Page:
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Living in Romania

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Living in Romania

Let us briefly deliberate on all the issues of living in Romania, most notably two main ones, namely buying a house and finding a job.

Buying a House in Romania

House prices in Romania have declined in recent years, but there are no restrictions on house sales. Be sure you understand everything before you sign anything – use an interpreter if necessary. The usual steps are as follows:

  1. The seller has to present a fiscal certificate which proves that the property is registered with the fiscal authorities and that all taxes due have been paid. They also have to show that the property is not encumbered or mortgaged – and to show clear title to the property.
  2. The notary draws up a deed of sale and transfer agreement.
  3. This has to be notarised for it to become legal.
  4. The transfer is recorded in the Land or Real Estate Register.
  5. Registration of property in Romania takes about 12 to 25 days to complete.

The total costs include all costs of buying and then re-selling a property – lawyers’ fees, notaries’ fees, registration fees, taxes, agents’ fees, etc. and usually come to between 7 and 12% of the purchase price. You do have to pay a small stamp duty. It usually costs more than you expect, so check your finances carefully. Currency rates will affect you – the following website may save you money:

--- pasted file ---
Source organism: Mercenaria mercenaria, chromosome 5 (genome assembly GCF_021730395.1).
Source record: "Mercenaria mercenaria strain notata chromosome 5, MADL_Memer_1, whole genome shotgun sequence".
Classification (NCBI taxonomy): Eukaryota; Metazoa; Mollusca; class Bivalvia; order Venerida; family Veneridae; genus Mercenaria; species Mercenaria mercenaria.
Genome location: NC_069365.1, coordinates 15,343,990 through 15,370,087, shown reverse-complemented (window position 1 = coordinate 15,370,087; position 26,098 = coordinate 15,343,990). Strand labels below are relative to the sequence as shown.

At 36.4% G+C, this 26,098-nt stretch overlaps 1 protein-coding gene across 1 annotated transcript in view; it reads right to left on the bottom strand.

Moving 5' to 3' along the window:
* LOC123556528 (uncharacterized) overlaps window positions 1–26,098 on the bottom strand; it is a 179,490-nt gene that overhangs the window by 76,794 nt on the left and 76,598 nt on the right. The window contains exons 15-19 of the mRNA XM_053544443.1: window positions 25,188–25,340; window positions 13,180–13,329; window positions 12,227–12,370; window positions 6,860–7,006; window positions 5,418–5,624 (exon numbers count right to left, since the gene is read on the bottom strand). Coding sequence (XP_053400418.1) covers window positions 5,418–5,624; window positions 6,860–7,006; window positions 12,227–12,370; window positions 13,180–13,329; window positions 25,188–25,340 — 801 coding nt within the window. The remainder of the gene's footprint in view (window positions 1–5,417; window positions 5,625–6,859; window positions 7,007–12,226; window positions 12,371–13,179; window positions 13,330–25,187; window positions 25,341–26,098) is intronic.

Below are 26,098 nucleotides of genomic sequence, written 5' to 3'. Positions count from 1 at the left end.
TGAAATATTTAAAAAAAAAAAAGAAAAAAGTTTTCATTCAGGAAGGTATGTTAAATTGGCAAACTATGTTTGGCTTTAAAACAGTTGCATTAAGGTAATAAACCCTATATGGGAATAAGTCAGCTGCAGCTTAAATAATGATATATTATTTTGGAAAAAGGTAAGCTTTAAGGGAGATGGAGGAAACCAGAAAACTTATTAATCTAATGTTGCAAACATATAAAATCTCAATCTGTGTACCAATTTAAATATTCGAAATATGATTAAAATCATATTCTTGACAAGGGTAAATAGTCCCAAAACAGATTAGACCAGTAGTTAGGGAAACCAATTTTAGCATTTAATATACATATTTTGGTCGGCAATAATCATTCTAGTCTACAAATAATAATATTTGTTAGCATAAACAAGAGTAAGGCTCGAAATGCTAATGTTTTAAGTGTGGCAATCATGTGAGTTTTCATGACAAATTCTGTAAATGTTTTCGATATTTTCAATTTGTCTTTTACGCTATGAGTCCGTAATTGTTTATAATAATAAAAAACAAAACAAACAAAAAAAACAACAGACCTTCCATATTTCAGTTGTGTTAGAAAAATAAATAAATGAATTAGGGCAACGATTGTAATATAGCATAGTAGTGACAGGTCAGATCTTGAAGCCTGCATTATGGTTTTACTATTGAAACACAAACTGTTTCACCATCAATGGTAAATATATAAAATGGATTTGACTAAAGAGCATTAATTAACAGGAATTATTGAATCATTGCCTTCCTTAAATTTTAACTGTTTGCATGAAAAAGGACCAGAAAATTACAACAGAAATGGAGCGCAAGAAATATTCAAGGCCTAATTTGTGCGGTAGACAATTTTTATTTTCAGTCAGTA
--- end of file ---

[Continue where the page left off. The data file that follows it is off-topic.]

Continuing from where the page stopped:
Finding a Job in Romania

The European Free Movement of Workers agreement means you can live and work in Hungary without a visa or work permit.

Your ability to find work depends upon your language skills. English is a bonus, but it helps to be fairly fluent in Romanian. If you are moving for employment, the administrative details may be handled by the employer. It is wise to get a written contract if possible. A verbal contract gives little protection.

Competition for jobs is high, as the Romanian economy is still recovering from the economic downturn. With the increase in multinational firms operating in Romania, there’s a demand for fluency in certain languages, including English, French and German. But, speaking the local language is important. Check the language requirements for the job and if the employer wants someone who speaks Romanian, your application must be in Romanian. You may apply in English only if it’s an accepted language for the job. High-level IT skills are also in demand.

Learn more about Living in Romania

Published By VanOne
Last updated on 12th August 2019

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